If you only go against top people you cannot learn any new moves and get frustrated.It was hard for me because I was one of the lightest in the academy but every chance I had I’d searched people that were less experienced than me and if there was someone light I would seek them 🙂

Nic Gregoriades

Finally arrived in the USA! #jiujitsu

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It’s vital to find a teacher who really cares about your progress. You’ll know one when you see one – he will put his heart and soul into his teaching and not be sitting on his phone during the class. This alone can make the difference between consistent progress and disillusionment.

Jimmy Tang

Posted by Jonathan Salfity on Friday, May 28, 2010

When asking your instructor questions – have a scenario ready. Don’t ask, “What am I doing wrong?” It’s really vague and difficult to answer. When you’re being taught a technique do it more than 3x. Really try to do it exactly as your instructor does it. After you are able to do it in training against someone, at least, at your level then you can start adding variations.

Henry Akins

Yes I have a few pieces of advice that I know were crucial to me. First is try not to muscle or force things, if you feel like something is requiring a lot of effort then either the timing is off or the technique is off. Remember everything we do is supposed to work against someone who is bigger and stronger.

With jiu-jitsu its all about using your opponents energy and movements against them so even against a strong person things should feel easy because they should be helping you. Try to relax more in training… it might be difficult to do at first because of fear but remember whats the wort thing that can happen? You tap and start over… Relaxing allows you to be more sensitive and feel your opponents movements better, it also allows you to react quicker.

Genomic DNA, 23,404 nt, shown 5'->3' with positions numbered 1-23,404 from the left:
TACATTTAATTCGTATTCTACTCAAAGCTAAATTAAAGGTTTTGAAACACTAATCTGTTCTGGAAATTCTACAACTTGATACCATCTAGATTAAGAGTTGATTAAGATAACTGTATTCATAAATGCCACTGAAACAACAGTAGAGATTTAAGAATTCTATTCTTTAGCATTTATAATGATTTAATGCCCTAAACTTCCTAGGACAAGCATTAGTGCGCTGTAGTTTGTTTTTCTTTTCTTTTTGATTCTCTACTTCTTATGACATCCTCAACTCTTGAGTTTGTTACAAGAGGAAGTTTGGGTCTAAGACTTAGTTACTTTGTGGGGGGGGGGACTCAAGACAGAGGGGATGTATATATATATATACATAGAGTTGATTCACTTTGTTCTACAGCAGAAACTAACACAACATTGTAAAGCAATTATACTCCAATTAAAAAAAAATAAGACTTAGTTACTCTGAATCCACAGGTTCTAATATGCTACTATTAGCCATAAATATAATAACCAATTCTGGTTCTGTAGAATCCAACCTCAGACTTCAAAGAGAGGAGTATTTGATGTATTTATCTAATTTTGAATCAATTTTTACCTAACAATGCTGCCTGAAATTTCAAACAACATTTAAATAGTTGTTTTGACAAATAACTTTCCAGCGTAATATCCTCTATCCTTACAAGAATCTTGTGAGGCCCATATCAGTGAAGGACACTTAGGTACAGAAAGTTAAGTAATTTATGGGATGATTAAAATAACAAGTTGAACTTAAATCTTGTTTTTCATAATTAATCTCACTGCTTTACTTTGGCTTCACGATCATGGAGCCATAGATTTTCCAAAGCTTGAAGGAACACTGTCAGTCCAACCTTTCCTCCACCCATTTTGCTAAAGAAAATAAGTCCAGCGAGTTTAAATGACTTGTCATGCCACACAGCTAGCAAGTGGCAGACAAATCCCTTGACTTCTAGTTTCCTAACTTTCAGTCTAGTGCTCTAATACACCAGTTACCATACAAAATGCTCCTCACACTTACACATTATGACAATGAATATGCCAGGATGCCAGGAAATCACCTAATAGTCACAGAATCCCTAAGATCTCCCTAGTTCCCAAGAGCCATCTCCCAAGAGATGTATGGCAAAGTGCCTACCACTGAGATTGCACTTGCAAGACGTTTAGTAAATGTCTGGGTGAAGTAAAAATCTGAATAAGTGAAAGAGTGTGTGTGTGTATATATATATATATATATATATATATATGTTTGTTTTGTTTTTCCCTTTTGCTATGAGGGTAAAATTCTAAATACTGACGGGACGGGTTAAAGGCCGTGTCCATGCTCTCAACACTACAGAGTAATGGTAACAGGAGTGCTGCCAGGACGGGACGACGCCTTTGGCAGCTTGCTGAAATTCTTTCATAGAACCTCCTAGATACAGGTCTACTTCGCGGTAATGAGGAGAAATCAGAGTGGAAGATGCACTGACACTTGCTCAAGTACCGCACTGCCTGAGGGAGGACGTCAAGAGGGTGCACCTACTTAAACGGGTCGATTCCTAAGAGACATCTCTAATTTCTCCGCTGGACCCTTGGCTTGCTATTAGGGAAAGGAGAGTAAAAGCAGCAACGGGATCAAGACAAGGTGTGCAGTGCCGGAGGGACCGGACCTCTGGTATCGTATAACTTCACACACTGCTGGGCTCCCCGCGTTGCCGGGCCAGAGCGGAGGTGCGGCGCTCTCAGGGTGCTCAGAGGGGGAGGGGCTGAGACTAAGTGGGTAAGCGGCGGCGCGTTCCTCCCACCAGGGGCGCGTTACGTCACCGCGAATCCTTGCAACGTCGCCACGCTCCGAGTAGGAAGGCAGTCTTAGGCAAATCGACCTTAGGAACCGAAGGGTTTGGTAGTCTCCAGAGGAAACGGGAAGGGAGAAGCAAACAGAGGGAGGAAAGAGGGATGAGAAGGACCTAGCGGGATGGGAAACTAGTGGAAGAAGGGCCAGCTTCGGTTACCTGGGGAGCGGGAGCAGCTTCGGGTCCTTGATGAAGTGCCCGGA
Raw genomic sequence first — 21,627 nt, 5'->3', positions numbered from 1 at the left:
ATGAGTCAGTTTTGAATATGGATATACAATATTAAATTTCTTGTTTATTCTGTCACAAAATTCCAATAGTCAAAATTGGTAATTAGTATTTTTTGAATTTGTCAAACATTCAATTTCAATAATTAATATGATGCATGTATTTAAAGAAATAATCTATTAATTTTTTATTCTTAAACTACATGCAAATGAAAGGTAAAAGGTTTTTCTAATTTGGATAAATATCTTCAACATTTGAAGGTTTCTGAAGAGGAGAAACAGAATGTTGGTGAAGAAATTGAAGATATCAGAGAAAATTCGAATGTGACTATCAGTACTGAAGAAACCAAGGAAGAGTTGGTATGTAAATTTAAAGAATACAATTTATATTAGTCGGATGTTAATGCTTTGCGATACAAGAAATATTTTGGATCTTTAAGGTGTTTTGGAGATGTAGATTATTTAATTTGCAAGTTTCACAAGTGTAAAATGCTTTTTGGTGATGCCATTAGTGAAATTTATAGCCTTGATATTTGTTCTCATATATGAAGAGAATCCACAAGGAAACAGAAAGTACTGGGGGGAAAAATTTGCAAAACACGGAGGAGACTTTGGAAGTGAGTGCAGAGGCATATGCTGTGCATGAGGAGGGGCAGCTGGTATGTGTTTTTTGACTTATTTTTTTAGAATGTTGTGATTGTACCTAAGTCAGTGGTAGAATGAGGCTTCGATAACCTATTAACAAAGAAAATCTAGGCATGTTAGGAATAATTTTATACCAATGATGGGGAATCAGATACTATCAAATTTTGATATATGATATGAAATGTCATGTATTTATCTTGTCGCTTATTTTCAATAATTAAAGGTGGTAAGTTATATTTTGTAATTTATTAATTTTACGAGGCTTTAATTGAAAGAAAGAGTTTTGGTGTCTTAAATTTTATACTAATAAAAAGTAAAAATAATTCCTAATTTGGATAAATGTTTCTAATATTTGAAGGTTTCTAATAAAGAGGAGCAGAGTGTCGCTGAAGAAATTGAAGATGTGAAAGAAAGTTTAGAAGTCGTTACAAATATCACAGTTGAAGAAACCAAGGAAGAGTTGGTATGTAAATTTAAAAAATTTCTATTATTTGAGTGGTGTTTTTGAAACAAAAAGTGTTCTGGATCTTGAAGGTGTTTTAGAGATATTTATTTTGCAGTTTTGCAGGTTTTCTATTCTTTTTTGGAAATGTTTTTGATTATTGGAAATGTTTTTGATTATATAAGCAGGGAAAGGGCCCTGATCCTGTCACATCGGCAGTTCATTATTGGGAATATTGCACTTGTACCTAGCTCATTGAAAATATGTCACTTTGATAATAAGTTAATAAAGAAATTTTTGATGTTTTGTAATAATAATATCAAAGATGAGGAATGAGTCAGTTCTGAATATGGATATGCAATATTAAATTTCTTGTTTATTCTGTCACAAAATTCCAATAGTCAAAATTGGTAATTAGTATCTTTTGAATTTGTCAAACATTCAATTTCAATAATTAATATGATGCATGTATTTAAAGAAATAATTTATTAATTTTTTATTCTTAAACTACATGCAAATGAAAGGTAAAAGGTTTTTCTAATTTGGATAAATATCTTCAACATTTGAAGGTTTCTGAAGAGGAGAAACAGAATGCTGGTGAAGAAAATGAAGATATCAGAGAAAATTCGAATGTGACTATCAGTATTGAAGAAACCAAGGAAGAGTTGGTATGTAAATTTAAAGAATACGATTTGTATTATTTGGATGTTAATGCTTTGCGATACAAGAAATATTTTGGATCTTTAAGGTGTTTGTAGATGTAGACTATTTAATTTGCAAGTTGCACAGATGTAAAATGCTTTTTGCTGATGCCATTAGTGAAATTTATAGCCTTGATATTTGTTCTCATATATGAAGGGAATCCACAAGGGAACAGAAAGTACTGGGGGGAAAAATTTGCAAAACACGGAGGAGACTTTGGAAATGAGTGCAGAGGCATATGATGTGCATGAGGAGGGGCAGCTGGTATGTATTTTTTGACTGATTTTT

Be more focused on learning instead of winning. The ego always wants us to win. Many times you will be stuck in situations where you feel you need to use power to either escape or finish. Powering through moves teaches you nothing, just that you need to use more energy or strength but again this strategy will not work for you against a bigger opponent or when you’re tired. If it doesn’t work without using strength and power don’t do it.

Be focused on learning the technique and having things feel effortless, that’s when you know you’re doing things right. When you’re more concerned with winning then learning you lose.

Mike Bidwell

Stay humble!

The ego is a tricky thing and it serves it’s purpose… but ultimately you want to stay ON the mats! Almost every injury I’ve had in my BJJ career had more to do with my ego or someone else’s than a technical BJJ mistake I made.
So remember, surviving is always the goal. Whether you are defending yourself on the streets or having a tough match at BJJ…survival is always the goal. Remember, he who fights and walks away lives to fight another day.

It’s okay to tap and it’s okay to let go of a submission and move on when someone else isn’t willing to tap!

Tom DeBlass

My advice is simple. Stay disciplined when your motivation fails. Don’t get too down on yourself. There will be good days and days you are frustrated. Keep pushing. Keep showing up. Every week.

What is the best advice that you have been given about training jiu-jitsu?